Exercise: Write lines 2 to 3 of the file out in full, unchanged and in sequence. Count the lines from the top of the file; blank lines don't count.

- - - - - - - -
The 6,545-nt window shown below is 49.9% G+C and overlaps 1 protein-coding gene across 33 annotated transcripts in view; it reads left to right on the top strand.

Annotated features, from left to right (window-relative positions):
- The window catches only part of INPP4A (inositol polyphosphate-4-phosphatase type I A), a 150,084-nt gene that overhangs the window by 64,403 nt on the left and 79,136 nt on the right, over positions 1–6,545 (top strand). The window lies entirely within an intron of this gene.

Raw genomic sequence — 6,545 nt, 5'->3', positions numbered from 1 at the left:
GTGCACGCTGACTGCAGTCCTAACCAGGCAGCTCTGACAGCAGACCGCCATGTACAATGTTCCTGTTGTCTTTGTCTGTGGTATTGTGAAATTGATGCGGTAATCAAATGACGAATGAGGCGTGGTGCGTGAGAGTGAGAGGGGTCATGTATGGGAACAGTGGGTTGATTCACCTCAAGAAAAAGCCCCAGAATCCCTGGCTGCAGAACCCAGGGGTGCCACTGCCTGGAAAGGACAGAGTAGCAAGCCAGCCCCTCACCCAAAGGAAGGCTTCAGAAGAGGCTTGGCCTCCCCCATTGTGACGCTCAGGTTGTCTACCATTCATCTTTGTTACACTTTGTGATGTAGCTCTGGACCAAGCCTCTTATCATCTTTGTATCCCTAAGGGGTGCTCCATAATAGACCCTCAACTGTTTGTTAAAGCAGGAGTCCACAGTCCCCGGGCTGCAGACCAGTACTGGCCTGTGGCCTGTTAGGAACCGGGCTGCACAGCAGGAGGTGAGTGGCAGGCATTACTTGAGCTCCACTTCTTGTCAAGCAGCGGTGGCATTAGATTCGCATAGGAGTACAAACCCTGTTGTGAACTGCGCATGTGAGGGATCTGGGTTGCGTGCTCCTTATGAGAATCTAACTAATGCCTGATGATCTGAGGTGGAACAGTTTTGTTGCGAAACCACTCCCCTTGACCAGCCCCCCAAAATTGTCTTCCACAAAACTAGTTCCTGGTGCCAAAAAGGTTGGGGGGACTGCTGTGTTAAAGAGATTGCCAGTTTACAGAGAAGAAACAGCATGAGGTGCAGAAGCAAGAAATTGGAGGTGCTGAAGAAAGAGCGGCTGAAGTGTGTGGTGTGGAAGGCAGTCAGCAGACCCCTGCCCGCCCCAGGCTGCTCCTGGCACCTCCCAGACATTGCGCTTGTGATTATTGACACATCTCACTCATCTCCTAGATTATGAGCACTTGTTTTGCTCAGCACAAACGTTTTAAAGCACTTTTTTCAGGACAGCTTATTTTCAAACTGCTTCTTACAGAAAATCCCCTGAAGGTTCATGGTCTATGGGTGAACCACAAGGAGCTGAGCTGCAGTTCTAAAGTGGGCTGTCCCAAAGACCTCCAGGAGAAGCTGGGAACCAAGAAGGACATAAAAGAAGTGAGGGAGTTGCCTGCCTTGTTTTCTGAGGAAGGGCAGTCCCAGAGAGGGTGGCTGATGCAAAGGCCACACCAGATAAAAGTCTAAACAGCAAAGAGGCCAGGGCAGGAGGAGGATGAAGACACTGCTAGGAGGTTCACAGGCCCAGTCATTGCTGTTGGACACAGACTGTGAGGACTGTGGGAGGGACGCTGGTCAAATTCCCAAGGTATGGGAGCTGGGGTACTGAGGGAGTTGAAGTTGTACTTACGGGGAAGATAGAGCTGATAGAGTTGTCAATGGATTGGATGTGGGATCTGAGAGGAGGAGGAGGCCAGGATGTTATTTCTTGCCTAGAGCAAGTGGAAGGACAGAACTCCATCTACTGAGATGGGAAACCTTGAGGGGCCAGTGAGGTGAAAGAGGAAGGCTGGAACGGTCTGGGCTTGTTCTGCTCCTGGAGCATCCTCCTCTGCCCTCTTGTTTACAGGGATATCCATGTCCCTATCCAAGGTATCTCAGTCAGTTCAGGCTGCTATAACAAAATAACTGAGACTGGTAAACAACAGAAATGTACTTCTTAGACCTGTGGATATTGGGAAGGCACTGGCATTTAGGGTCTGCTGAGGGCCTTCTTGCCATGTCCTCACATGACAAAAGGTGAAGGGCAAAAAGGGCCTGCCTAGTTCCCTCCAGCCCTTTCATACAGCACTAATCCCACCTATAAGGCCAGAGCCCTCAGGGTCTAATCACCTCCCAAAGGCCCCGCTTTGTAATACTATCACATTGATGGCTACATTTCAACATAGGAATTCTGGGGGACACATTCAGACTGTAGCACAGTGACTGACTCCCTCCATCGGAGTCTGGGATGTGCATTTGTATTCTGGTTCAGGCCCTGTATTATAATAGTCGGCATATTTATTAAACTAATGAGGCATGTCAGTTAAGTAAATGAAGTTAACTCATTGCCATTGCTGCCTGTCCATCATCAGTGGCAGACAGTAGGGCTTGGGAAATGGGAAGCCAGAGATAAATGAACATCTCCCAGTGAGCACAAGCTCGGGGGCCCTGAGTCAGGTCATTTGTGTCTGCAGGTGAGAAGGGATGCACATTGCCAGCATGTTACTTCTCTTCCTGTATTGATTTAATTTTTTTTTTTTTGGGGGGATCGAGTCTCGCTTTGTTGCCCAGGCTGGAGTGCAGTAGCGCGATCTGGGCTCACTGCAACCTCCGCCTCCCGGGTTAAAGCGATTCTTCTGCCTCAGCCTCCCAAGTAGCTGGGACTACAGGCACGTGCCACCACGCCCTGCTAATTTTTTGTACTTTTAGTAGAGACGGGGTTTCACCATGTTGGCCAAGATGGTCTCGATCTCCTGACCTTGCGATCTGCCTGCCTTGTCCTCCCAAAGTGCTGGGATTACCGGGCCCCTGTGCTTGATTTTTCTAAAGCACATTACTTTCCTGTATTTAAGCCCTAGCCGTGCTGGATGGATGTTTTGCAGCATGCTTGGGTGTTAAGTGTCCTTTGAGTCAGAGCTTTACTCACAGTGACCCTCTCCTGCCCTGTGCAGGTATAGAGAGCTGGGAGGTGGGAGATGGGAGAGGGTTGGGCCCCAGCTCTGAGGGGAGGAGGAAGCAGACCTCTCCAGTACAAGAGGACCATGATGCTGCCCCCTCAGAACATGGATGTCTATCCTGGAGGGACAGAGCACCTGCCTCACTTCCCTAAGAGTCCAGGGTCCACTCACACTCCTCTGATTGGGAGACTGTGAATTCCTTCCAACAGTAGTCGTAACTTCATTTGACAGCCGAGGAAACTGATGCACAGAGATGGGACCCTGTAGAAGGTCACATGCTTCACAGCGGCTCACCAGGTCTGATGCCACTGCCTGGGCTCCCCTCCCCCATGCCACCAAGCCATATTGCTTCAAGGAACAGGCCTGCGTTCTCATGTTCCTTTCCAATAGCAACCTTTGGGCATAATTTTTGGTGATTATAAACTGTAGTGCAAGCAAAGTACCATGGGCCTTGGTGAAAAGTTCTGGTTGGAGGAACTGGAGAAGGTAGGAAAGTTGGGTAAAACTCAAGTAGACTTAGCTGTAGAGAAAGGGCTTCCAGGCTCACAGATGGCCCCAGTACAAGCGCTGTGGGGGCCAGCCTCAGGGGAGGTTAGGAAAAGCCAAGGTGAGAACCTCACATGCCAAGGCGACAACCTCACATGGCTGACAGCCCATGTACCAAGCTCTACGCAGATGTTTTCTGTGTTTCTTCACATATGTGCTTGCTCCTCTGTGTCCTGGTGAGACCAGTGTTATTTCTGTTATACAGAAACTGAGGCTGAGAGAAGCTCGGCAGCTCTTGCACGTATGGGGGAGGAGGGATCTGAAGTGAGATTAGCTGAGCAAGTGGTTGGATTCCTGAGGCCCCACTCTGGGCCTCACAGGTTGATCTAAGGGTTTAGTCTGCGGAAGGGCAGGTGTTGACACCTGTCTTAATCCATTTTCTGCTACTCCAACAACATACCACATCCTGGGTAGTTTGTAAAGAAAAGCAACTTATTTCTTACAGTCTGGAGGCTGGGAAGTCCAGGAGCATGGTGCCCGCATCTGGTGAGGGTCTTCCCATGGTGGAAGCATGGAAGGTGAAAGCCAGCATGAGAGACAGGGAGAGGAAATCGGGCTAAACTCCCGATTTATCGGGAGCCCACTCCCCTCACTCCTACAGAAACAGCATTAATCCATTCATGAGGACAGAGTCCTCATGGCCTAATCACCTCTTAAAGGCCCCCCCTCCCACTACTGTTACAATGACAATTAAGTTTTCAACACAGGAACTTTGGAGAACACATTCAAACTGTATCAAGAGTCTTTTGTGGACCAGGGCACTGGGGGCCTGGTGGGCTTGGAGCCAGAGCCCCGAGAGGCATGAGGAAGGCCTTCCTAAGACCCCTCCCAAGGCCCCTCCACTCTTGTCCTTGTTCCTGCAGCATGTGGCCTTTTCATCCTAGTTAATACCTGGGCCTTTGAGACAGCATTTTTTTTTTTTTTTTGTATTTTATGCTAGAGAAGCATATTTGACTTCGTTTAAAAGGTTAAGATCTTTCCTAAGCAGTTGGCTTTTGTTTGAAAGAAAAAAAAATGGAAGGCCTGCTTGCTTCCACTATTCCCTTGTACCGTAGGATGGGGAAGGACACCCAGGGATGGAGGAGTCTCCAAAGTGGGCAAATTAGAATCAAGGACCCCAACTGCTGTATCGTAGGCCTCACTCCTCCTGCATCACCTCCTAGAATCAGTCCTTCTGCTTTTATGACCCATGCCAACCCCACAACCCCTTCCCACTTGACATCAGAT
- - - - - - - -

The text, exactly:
Annotated features, from left to right (window-relative positions):
- The window catches only part of INPP4A (inositol polyphosphate-4-phosphatase type I A), a 150,084-nt gene that overhangs the window by 64,403 nt on the left and 79,136 nt on the right, over positions 1–6,545 (top strand). The window lies entirely within an intron of this gene.